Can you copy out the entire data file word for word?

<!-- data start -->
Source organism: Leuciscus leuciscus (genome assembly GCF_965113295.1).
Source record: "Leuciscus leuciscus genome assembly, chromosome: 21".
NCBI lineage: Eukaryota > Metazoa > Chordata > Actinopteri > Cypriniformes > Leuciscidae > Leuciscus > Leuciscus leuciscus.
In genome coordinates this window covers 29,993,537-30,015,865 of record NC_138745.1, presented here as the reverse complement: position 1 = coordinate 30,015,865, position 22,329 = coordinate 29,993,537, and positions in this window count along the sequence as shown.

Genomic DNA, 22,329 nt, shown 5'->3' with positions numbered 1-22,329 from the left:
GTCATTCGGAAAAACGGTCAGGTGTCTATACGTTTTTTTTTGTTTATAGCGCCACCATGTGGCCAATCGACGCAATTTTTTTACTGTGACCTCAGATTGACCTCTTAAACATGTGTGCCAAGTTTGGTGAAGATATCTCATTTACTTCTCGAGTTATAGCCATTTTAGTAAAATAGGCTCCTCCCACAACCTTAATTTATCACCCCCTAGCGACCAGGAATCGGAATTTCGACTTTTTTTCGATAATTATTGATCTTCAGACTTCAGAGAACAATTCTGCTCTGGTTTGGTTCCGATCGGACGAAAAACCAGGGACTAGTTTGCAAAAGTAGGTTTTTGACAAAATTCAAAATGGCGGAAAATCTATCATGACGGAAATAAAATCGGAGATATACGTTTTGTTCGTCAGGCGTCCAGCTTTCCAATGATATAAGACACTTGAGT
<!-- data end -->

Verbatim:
Source organism: Leuciscus leuciscus (genome assembly GCF_965113295.1).
Source record: "Leuciscus leuciscus genome assembly, chromosome: 21".
NCBI lineage: Eukaryota > Metazoa > Chordata > Actinopteri > Cypriniformes > Leuciscidae > Leuciscus > Leuciscus leuciscus.
In genome coordinates this window covers 29,993,537-30,015,865 of record NC_138745.1, presented here as the reverse complement: position 1 = coordinate 30,015,865, position 22,329 = coordinate 29,993,537, and positions in this window count along the sequence as shown.

Genomic DNA, 22,329 nt, shown 5'->3' with positions numbered 1-22,329 from the left:
GTCATTCGGAAAAACGGTCAGGTGTCTATACGTTTTTTTTTGTTTATAGCGCCACCATGTGGCCAATCGACGCAATTTTTTTACTGTGACCTCAGATTGACCTCTTAAACATGTGTGCCAAGTTTGGTGAAGATATCTCATTTACTTCTCGAGTTATAGCCATTTTAGTAAAATAGGCTCCTCCCACAACCTTAATTTATCACCCCCTAGCGACCAGGAATCGGAATTTCGACTTTTTTTCGATAATTATTGATCTTCAGACTTCAGAGAACAATTCTGCTCTGGTTTGGTTCCGATCGGACGAAAAACCAGGGACTAGTTTGCAAAAGTAGGTTTTTGACAAAATTCAAAATGGCGGAAAATCTATCATGACGGAAATAAAATCGGAGATATACGTTTTGTTCGTCAGGCGTCCAGCTTTCCAATGATATAAGACACTTGAGT